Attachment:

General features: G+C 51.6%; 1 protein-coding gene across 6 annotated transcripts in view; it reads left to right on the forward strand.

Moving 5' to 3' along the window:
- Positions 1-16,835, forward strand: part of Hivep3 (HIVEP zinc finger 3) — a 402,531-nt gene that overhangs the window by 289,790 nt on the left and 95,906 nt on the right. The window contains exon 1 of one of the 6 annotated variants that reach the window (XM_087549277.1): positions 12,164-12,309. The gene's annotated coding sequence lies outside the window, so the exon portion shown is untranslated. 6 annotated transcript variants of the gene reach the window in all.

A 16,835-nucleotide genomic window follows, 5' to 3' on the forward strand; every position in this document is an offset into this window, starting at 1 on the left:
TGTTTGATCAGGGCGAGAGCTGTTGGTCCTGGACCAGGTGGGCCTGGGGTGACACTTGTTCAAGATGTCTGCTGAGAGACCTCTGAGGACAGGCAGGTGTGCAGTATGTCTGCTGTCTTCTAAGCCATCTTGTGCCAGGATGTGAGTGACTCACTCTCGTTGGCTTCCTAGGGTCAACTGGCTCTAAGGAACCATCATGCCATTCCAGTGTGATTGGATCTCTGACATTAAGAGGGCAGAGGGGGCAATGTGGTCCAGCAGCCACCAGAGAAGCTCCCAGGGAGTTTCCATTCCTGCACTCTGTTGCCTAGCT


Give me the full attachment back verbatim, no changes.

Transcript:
General features: G+C 51.6%; 1 protein-coding gene across 6 annotated transcripts in view; it reads left to right on the forward strand.

Moving 5' to 3' along the window:
- Positions 1-16,835, forward strand: part of Hivep3 (HIVEP zinc finger 3) — a 402,531-nt gene that overhangs the window by 289,790 nt on the left and 95,906 nt on the right. The window contains exon 1 of one of the 6 annotated variants that reach the window (XM_087549277.1): positions 12,164-12,309. The gene's annotated coding sequence lies outside the window, so the exon portion shown is untranslated. 6 annotated transcript variants of the gene reach the window in all.

A 16,835-nucleotide genomic window follows, 5' to 3' on the forward strand; every position in this document is an offset into this window, starting at 1 on the left:
TGTTTGATCAGGGCGAGAGCTGTTGGTCCTGGACCAGGTGGGCCTGGGGTGACACTTGTTCAAGATGTCTGCTGAGAGACCTCTGAGGACAGGCAGGTGTGCAGTATGTCTGCTGTCTTCTAAGCCATCTTGTGCCAGGATGTGAGTGACTCACTCTCGTTGGCTTCCTAGGGTCAACTGGCTCTAAGGAACCATCATGCCATTCCAGTGTGATTGGATCTCTGACATTAAGAGGGCAGAGGGGGCAATGTGGTCCAGCAGCCACCAGAGAAGCTCCCAGGGAGTTTCCATTCCTGCACTCTGTTGCCTAGCT